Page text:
JAMES NEWTON ADAMS | Three Questions

August 1, 2018
JAMES NEWTON ADAMS | Three Questions

It seems that you have an urge to create. Not just painting but also sculpture and music. Do these other interests feed back into your painting? 


I find that moving between creative vocations gives me a fresh perspective; and that it is easier to work back-to-back in the creative world using different media than it is from everyday life.


Whether something I make is 2D, 3D or sound, I aim to please my senses in a way that I hope the listener or viewer will also appreciate. Mixing music and composing songs is like painting, only layers of sound rather than paint are applied. I often find when moving from sculpture to painting that the paint has become thicker on the canvas as if I was still thinking like a sculptor.


Composition is key to all these creations. A song that doesn’t tell a story is as meaningless as marks on a canvas that have no significance, or a sculpture that doesn’t demand attention from the viewer.




You studied and worked in London for many years before moving to Skye in 2004. Was the move a lifestyle or an artistic choice?


I lived in London for over 10 years and it was there I discovered my passion for music and metalwork. I had a business creating curtain poles for a nationwide department store untilI I realised that I could never make a reasonable profit unless I expanded and became something I wasn’t prepared to be.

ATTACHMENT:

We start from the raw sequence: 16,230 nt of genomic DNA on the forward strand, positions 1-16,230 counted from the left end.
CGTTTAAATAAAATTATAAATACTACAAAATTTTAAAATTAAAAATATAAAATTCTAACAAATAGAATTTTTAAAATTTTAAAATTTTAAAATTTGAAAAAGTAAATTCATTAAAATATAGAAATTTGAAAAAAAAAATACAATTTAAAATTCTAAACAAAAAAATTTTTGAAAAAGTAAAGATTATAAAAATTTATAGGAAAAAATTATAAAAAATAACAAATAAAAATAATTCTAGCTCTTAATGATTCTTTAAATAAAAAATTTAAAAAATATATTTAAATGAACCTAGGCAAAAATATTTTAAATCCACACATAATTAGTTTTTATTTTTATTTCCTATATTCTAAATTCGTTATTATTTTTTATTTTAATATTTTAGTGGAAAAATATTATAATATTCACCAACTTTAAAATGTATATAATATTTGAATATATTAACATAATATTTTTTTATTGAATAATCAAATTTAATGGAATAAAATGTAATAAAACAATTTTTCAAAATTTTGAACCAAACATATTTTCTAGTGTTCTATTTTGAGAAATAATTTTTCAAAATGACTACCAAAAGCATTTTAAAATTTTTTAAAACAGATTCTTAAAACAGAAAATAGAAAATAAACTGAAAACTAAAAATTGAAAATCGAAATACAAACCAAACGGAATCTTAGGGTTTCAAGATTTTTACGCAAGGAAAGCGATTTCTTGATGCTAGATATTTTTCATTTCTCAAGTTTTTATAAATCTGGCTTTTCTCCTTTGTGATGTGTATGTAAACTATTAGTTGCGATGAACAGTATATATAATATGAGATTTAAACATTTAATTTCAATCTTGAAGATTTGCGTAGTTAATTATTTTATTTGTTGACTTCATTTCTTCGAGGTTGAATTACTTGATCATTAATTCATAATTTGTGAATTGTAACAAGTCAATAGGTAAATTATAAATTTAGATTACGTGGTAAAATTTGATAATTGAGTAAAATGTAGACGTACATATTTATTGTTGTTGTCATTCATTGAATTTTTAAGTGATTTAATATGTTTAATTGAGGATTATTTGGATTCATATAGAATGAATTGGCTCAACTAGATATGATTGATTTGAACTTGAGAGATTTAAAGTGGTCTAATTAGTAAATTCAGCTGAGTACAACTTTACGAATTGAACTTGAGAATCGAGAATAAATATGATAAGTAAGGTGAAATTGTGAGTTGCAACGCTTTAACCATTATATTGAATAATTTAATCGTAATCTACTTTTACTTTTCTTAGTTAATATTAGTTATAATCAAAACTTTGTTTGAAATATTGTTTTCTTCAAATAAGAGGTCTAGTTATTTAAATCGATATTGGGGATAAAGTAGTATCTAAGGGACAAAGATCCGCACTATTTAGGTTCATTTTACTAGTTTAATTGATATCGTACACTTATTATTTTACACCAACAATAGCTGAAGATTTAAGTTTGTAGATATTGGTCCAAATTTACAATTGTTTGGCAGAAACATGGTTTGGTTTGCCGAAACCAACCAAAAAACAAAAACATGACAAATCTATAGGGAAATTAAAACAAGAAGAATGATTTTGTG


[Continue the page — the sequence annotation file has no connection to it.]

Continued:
An opportunity came up in Blair Atholl to purchase the Old Smiddy, and the dream of having my own workshop and gallery took hold. I had trained as an artist and this was my calling. One day I packed up my belongings and left the city, never to return. I remember waking up the following day in a highland village thinking ‘what have I done.’ Life was quiet, and I had left all my friends and urban lifestyle behind.



I love the fun and freedom of your paintings. How do you respond to the labels (faux) naive and primitive? And who are your artistic heroes. 


I consciously decided to paint in a ‘faux’ naive way because something about the genre resonated with me. Some of the imagery I had seen in folk art and children’s book illustrations harked back to the time I was born, the early 1970s. The style is a great way to express humour or joy in a more subtle way than simply spelling it out, There is a quirkiness to the Naive that sits between descriptive and pure expression. 


When I started painting I discovered the work of Alfred Wallis. I was compelled by his composition and the raw way he painted. Wallis inspired me to let go of my training. I have long been an admirer of many other British naive painters including Lowry, Fred Yates, Simeon Stafford, Gary Bunt and Alan Lowndes. More recently I have been studying the work of John Bellany.



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